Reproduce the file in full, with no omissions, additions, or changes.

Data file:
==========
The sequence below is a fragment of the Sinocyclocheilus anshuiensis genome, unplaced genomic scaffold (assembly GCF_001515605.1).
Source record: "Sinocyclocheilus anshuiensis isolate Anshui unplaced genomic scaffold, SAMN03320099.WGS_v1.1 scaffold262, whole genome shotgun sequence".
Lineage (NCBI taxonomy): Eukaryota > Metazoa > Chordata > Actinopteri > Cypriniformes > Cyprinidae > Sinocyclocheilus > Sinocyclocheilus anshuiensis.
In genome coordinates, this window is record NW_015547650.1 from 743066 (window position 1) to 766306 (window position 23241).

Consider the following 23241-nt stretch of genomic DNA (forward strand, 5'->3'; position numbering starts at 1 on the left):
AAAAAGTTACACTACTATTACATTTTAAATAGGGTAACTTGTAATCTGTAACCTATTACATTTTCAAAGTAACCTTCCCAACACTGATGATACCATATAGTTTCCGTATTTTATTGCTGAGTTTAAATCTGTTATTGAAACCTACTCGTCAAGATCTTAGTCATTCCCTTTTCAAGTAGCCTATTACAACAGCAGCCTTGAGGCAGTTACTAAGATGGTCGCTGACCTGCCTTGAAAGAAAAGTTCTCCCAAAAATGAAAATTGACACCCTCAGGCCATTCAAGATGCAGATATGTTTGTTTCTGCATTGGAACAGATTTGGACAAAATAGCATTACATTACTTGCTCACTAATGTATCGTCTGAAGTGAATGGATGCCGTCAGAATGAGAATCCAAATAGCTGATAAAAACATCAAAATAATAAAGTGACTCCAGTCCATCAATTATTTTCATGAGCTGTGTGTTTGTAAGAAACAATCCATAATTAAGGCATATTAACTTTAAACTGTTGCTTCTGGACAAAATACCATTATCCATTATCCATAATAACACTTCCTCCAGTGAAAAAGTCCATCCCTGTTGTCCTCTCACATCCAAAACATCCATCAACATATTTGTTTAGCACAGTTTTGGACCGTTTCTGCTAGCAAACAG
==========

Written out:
The sequence below is a fragment of the Sinocyclocheilus anshuiensis genome, unplaced genomic scaffold (assembly GCF_001515605.1).
Source record: "Sinocyclocheilus anshuiensis isolate Anshui unplaced genomic scaffold, SAMN03320099.WGS_v1.1 scaffold262, whole genome shotgun sequence".
Lineage (NCBI taxonomy): Eukaryota > Metazoa > Chordata > Actinopteri > Cypriniformes > Cyprinidae > Sinocyclocheilus > Sinocyclocheilus anshuiensis.
In genome coordinates, this window is record NW_015547650.1 from 743066 (window position 1) to 766306 (window position 23241).

Consider the following 23241-nt stretch of genomic DNA (forward strand, 5'->3'; position numbering starts at 1 on the left):
AAAAAGTTACACTACTATTACATTTTAAATAGGGTAACTTGTAATCTGTAACCTATTACATTTTCAAAGTAACCTTCCCAACACTGATGATACCATATAGTTTCCGTATTTTATTGCTGAGTTTAAATCTGTTATTGAAACCTACTCGTCAAGATCTTAGTCATTCCCTTTTCAAGTAGCCTATTACAACAGCAGCCTTGAGGCAGTTACTAAGATGGTCGCTGACCTGCCTTGAAAGAAAAGTTCTCCCAAAAATGAAAATTGACACCCTCAGGCCATTCAAGATGCAGATATGTTTGTTTCTGCATTGGAACAGATTTGGACAAAATAGCATTACATTACTTGCTCACTAATGTATCGTCTGAAGTGAATGGATGCCGTCAGAATGAGAATCCAAATAGCTGATAAAAACATCAAAATAATAAAGTGACTCCAGTCCATCAATTATTTTCATGAGCTGTGTGTTTGTAAGAAACAATCCATAATTAAGGCATATTAACTTTAAACTGTTGCTTCTGGACAAAATACCATTATCCATTATCCATAATAACACTTCCTCCAGTGAAAAAGTCCATCCCTGTTGTCCTCTCACATCCAAAACATCCATCAACATATTTGTTTAGCACAGTTTTGGACCGTTTCTGCTAGCAAACAG